Cool Stuff: Appease Your Hungry Home With The Vinyl Soundtrack For 1977's House

Don't you hate it when you have to go to your aunt's house, only to get possessed by your aunt's ghost and have her house eat your best friends? What a bummer! We do have to admit, though, that it makes one hell of a trippy and fun film. 

Nobuhiko Obayashi's "House" has maintained a passionate cult status over the 45 years since its release, and its trippy and genre-bending score from Asei Kobayashi and Mickie Yoshino is an integral part of this. However, this score has always been a bit difficult to obtain physically. While recordings of it are online, it has never been re-released or remastered. To make matters worse, the original pressings were never released outside of Japan

Thankfully, we won't have to worry about that anymore thanks to the folks over at Waxwork Records. For the first time since 1977, the "House" soundtrack is getting reissued on vinyl and is finally making its way to the United States.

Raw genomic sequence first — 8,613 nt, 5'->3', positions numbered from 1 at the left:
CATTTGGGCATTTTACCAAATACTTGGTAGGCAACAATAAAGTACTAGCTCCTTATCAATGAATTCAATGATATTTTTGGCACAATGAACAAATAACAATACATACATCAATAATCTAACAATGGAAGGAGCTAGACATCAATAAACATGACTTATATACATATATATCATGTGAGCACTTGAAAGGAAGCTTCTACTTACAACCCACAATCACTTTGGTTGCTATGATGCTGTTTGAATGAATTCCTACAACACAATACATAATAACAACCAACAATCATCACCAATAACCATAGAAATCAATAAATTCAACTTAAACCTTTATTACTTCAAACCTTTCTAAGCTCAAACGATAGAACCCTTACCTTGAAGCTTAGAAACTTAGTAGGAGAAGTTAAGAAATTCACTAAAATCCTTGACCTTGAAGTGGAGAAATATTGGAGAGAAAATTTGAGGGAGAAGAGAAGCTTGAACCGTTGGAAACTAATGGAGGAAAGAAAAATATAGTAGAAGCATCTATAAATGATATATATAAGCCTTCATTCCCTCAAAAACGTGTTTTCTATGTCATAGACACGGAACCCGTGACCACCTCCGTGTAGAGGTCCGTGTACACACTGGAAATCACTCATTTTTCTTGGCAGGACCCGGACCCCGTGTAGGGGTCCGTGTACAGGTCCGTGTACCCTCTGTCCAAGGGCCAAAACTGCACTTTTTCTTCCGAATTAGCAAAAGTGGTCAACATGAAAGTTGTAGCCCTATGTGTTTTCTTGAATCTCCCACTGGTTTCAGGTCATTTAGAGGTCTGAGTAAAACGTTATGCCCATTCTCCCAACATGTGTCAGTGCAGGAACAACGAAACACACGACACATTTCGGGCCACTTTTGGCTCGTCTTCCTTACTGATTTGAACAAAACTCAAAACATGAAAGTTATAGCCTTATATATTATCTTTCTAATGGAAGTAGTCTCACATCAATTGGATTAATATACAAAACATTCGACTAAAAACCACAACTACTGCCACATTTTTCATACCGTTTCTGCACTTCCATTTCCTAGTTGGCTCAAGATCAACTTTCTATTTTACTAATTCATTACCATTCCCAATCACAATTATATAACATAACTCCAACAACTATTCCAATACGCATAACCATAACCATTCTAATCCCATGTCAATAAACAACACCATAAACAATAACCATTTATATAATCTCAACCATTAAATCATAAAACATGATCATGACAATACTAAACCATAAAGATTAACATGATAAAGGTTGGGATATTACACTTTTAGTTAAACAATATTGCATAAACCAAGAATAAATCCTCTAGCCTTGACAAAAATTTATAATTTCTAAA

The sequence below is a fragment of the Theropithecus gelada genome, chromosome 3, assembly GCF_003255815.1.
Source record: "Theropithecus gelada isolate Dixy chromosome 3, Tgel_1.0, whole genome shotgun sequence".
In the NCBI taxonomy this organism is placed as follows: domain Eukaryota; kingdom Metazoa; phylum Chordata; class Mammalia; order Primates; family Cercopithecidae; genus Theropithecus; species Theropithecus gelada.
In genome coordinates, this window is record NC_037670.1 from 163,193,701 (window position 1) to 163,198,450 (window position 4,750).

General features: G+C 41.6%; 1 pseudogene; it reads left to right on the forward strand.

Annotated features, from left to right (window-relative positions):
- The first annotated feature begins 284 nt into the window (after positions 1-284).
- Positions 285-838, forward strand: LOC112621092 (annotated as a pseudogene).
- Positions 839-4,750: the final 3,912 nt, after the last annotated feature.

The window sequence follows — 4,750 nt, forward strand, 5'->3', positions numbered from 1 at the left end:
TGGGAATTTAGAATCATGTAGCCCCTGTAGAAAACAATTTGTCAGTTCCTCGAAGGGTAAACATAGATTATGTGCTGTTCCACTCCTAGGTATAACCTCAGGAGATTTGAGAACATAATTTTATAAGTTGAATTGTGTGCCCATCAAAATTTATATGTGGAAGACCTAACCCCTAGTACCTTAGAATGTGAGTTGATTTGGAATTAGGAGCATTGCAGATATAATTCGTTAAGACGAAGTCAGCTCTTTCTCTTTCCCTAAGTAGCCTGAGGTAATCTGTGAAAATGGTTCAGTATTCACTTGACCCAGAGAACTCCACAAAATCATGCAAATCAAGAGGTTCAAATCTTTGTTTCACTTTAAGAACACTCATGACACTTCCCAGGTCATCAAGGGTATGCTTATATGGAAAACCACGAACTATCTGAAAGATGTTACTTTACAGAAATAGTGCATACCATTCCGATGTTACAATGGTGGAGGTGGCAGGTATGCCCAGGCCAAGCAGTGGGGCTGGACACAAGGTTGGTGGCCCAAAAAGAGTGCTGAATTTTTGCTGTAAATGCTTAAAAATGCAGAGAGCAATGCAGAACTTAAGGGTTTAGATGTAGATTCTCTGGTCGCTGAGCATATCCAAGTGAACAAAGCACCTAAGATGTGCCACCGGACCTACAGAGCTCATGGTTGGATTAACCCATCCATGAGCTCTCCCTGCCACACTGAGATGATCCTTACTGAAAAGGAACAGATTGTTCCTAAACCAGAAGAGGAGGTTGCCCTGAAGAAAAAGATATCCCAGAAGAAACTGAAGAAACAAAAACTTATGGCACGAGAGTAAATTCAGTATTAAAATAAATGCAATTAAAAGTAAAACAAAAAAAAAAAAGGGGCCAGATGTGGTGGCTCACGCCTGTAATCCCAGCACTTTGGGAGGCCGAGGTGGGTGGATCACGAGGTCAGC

As Waxwork Records notes in their press release, "Fusing elements of funk, jazz, rock, and romantic ballads, the soundtrack captures the absurd and whimsical nature that is 'House,' contrasted with its experimental scenes of horror and madness."

If that doesn't get you hyped for this release, then what in the world will?

The girls will wake up when they are hungry

Sporting brand-new artwork from artist Jake Foreman, the "House" vinyl package is just as trippy as the film itself. Foreman's work draws inspiration from classic moments in the film, including haunting portraits of our eight female leads, with the vinyl itself being a splattered green-and-yellow combination. It also comes with a 12"x12" art print that you can hang on your wall and point out unprompted when you have company over. At least, that's what I'd do with it.

The fact that the "House" soundtrack is finally getting officially released here in the United States is major. As Waxwork points out in their release, it "effectively lures you into a false sense of security" with the first half's "upbeat pop-sing-a-longs and jovial tracks," much like how the film itself starts off as a quirky vacation movie. However, when the secrets of the titular house begin to unravel, the soundtrack gets darker as well, setting the stage for the surreal and terrifying imagery the movie is known for. It makes us wonder, would "House" still be a classic if anyone other than Kobayashi and Yoshino scored it?

Let's not trip ourselves up with theoretical thoughts, though. The official "House" vinyl release is available now at Waxwork Records.